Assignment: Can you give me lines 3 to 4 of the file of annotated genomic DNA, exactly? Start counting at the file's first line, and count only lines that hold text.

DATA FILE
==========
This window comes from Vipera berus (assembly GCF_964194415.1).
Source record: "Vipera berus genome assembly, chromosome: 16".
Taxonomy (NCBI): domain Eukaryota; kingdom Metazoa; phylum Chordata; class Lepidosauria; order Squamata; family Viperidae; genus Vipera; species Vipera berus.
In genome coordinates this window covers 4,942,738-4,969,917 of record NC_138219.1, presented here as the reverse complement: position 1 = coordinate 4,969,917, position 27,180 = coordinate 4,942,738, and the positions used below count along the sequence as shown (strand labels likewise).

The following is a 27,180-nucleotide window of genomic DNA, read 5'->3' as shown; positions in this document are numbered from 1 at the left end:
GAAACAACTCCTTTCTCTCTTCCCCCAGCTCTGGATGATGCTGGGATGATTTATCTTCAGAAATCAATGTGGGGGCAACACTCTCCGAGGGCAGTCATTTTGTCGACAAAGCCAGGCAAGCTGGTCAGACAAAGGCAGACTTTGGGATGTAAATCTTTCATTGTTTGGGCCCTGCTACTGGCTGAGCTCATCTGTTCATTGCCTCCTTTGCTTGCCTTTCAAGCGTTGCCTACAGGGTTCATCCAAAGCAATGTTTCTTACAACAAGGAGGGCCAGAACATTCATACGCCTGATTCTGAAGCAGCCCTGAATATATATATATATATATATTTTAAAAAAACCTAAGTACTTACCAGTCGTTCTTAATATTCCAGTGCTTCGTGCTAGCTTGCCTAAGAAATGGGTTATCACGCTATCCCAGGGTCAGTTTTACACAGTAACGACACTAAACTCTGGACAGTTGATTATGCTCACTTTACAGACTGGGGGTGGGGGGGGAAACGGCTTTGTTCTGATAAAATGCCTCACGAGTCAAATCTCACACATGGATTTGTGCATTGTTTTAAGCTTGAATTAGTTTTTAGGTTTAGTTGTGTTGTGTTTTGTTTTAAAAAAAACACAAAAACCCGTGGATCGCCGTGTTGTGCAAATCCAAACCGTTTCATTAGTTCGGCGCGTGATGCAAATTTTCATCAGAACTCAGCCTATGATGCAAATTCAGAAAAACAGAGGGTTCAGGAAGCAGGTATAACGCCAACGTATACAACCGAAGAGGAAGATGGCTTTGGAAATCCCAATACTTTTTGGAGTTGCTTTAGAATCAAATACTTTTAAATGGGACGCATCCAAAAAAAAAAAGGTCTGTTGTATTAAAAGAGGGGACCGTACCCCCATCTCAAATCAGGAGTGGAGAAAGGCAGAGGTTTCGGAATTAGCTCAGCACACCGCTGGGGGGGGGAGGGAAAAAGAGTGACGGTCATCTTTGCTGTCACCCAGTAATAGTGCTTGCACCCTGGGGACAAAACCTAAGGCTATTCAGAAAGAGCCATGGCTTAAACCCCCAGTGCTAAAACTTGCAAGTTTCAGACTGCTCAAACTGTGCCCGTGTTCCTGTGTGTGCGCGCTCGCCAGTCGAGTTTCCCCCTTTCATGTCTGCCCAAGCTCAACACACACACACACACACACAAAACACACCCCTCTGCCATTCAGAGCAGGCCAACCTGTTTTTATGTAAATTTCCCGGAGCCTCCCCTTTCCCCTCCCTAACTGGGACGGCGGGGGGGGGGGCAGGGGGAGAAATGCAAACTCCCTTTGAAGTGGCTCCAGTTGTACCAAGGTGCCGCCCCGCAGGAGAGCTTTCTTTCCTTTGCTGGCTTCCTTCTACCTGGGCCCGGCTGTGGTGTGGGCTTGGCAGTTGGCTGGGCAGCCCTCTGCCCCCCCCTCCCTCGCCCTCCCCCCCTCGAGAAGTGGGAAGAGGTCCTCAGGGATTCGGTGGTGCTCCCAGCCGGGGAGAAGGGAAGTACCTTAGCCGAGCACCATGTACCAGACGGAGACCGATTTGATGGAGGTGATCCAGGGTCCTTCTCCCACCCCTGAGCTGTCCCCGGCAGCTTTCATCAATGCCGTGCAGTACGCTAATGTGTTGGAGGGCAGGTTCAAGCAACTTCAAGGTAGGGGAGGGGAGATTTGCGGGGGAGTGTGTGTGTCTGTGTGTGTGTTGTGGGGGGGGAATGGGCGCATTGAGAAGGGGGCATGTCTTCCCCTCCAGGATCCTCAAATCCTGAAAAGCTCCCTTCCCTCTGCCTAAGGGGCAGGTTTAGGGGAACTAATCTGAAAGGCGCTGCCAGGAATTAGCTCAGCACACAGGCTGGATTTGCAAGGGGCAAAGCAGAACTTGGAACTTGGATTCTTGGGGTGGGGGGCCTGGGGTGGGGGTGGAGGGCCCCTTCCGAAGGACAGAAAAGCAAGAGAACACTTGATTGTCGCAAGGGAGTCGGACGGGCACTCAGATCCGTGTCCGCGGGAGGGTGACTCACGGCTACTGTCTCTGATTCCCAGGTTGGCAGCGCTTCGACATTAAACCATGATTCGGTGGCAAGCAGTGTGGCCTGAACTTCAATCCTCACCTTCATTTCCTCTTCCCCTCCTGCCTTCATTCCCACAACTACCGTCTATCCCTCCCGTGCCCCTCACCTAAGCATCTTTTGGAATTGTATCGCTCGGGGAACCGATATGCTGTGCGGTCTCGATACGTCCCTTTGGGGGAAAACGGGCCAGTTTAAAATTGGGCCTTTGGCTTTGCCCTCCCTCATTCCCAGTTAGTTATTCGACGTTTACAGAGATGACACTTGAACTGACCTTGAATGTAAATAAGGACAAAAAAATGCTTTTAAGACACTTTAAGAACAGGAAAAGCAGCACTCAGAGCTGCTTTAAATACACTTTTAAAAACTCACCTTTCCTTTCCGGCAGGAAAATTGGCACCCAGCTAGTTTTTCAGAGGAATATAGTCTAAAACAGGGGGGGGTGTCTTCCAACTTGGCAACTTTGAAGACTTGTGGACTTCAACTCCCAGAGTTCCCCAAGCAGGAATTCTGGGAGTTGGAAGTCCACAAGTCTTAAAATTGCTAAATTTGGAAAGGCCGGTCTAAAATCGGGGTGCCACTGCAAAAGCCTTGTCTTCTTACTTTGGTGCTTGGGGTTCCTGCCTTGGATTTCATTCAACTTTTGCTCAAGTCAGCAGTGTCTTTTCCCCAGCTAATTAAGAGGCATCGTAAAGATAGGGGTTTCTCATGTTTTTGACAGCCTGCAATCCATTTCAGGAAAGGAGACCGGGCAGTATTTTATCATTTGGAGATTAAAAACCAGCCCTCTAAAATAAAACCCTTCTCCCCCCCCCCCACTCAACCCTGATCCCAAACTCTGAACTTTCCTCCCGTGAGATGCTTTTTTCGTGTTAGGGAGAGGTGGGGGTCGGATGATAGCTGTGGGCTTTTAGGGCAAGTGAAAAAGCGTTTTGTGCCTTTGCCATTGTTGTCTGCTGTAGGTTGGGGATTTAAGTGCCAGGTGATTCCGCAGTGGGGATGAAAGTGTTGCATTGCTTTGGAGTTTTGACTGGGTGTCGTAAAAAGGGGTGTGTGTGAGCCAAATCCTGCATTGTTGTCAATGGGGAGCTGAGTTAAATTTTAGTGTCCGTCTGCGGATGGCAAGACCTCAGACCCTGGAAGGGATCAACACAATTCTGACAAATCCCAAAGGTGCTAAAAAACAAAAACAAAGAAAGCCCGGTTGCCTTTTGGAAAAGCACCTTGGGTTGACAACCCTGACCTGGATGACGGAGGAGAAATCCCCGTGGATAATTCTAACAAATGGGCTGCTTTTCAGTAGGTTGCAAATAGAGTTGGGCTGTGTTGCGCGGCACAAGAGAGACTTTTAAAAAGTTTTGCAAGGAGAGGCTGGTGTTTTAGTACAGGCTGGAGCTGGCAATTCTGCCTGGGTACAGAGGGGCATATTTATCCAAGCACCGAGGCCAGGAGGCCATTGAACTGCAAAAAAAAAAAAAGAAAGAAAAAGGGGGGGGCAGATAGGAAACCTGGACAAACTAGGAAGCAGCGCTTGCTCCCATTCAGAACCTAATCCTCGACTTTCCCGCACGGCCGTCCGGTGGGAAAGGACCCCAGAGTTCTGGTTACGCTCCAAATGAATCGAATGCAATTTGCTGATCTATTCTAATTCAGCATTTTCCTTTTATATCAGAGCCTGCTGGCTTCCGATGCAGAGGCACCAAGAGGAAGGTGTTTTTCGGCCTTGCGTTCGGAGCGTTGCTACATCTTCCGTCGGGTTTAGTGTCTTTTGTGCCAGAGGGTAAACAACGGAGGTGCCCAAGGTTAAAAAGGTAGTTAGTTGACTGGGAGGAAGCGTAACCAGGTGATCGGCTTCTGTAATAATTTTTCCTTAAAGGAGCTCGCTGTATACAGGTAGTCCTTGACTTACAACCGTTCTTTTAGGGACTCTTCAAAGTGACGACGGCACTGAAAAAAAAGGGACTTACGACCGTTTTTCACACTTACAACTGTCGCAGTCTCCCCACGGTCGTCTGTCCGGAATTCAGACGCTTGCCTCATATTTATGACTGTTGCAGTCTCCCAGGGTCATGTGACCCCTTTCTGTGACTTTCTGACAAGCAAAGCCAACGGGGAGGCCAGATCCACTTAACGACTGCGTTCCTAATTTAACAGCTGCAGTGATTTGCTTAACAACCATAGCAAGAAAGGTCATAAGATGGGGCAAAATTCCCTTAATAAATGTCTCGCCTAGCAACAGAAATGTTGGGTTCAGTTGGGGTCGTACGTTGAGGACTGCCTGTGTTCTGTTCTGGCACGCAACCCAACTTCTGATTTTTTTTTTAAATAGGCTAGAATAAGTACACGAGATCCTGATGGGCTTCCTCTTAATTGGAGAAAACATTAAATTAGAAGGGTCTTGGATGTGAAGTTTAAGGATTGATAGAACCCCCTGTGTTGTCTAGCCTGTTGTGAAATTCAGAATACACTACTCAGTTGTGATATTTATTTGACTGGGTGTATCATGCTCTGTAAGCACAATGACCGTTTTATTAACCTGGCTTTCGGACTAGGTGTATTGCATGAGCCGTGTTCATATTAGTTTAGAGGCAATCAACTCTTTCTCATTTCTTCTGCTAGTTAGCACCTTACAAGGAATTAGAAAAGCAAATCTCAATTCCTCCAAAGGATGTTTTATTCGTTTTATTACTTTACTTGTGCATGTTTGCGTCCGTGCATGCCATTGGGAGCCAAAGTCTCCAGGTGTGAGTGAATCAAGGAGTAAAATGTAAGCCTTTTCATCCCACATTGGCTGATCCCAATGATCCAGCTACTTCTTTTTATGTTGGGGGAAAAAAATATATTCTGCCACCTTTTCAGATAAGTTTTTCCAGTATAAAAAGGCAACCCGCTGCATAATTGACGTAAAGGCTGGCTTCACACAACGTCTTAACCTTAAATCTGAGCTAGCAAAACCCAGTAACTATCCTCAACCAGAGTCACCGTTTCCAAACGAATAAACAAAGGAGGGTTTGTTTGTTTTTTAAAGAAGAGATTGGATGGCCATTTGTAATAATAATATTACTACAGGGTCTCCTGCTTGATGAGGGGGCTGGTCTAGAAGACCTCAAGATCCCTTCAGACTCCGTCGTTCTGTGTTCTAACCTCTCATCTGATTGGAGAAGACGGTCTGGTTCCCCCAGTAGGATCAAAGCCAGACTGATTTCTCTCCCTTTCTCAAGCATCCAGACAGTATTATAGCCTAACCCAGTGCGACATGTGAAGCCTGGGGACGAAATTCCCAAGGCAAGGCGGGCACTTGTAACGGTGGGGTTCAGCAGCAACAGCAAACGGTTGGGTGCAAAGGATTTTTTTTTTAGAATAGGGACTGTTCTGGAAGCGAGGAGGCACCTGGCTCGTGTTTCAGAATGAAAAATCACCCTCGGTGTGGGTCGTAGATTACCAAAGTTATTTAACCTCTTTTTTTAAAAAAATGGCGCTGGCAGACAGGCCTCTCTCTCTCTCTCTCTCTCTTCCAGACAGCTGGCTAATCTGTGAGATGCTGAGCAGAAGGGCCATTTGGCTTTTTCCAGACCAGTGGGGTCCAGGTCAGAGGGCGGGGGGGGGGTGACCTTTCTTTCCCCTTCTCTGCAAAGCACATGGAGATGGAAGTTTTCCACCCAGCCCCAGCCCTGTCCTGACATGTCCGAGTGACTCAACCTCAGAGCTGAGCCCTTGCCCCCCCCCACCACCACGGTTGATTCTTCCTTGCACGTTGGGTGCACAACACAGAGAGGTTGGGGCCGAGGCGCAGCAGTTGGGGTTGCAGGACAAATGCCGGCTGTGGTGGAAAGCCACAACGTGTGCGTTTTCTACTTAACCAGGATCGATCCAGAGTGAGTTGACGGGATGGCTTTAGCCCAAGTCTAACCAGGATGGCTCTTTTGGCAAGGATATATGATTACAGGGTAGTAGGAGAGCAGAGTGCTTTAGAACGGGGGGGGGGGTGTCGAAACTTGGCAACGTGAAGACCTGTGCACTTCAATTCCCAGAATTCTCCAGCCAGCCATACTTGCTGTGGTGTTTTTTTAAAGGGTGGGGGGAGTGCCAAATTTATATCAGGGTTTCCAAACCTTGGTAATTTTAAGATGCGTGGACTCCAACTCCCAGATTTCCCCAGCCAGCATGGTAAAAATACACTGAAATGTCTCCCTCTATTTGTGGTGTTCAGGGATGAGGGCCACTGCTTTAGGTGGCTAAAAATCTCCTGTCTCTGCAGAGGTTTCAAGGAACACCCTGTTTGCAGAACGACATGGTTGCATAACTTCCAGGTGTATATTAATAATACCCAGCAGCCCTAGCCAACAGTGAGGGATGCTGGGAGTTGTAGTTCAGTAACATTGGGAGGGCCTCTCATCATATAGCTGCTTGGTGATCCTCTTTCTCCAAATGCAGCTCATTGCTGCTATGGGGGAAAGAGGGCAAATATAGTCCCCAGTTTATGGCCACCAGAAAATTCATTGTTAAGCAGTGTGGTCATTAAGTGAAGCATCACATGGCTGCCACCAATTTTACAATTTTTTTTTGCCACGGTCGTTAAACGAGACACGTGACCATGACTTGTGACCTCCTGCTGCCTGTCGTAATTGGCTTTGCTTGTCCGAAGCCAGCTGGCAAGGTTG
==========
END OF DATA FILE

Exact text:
Taxonomy (NCBI): domain Eukaryota; kingdom Metazoa; phylum Chordata; class Lepidosauria; order Squamata; family Viperidae; genus Vipera; species Vipera berus.
In genome coordinates this window covers 4,942,738-4,969,917 of record NC_138219.1, presented here as the reverse complement: position 1 = coordinate 4,969,917, position 27,180 = coordinate 4,942,738, and the positions used below count along the sequence as shown (strand labels likewise).